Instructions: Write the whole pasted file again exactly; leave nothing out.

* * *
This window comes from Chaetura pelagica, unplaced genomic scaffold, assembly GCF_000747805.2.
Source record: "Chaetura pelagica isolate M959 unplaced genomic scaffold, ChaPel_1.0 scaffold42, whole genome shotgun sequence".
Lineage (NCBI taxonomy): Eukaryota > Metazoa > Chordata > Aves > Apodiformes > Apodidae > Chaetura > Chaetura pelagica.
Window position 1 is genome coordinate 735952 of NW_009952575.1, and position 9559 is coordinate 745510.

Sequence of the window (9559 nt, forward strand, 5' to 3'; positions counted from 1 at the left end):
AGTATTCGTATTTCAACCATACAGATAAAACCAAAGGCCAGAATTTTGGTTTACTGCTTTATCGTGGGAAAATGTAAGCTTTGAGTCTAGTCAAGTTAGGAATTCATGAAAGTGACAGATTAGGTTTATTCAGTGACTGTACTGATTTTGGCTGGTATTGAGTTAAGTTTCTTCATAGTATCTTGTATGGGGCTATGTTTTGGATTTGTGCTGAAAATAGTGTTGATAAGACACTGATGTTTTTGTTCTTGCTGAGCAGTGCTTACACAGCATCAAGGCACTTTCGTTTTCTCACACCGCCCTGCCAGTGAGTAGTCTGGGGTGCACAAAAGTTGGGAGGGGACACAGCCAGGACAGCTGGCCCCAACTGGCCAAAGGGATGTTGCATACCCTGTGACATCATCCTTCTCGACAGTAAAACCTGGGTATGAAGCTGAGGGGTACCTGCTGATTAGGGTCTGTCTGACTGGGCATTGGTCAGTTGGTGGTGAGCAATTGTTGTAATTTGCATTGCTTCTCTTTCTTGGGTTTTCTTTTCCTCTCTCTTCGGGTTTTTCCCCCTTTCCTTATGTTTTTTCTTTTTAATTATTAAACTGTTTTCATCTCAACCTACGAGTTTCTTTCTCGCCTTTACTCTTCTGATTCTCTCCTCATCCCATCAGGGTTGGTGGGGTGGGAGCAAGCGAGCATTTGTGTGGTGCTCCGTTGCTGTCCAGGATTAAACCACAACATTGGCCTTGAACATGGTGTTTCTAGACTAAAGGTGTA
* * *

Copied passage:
This window comes from Chaetura pelagica, unplaced genomic scaffold, assembly GCF_000747805.2.
Source record: "Chaetura pelagica isolate M959 unplaced genomic scaffold, ChaPel_1.0 scaffold42, whole genome shotgun sequence".
Lineage (NCBI taxonomy): Eukaryota > Metazoa > Chordata > Aves > Apodiformes > Apodidae > Chaetura > Chaetura pelagica.
Window position 1 is genome coordinate 735952 of NW_009952575.1, and position 9559 is coordinate 745510.

Sequence of the window (9559 nt, forward strand, 5' to 3'; positions counted from 1 at the left end):
AGTATTCGTATTTCAACCATACAGATAAAACCAAAGGCCAGAATTTTGGTTTACTGCTTTATCGTGGGAAAATGTAAGCTTTGAGTCTAGTCAAGTTAGGAATTCATGAAAGTGACAGATTAGGTTTATTCAGTGACTGTACTGATTTTGGCTGGTATTGAGTTAAGTTTCTTCATAGTATCTTGTATGGGGCTATGTTTTGGATTTGTGCTGAAAATAGTGTTGATAAGACACTGATGTTTTTGTTCTTGCTGAGCAGTGCTTACACAGCATCAAGGCACTTTCGTTTTCTCACACCGCCCTGCCAGTGAGTAGTCTGGGGTGCACAAAAGTTGGGAGGGGACACAGCCAGGACAGCTGGCCCCAACTGGCCAAAGGGATGTTGCATACCCTGTGACATCATCCTTCTCGACAGTAAAACCTGGGTATGAAGCTGAGGGGTACCTGCTGATTAGGGTCTGTCTGACTGGGCATTGGTCAGTTGGTGGTGAGCAATTGTTGTAATTTGCATTGCTTCTCTTTCTTGGGTTTTCTTTTCCTCTCTCTTCGGGTTTTTCCCCCTTTCCTTATGTTTTTTCTTTTTAATTATTAAACTGTTTTCATCTCAACCTACGAGTTTCTTTCTCGCCTTTACTCTTCTGATTCTCTCCTCATCCCATCAGGGTTGGTGGGGTGGGAGCAAGCGAGCATTTGTGTGGTGCTCCGTTGCTGTCCAGGATTAAACCACAACATTGGCCTTGAACATGGTGTTTCTAGACTAAAGGTGTA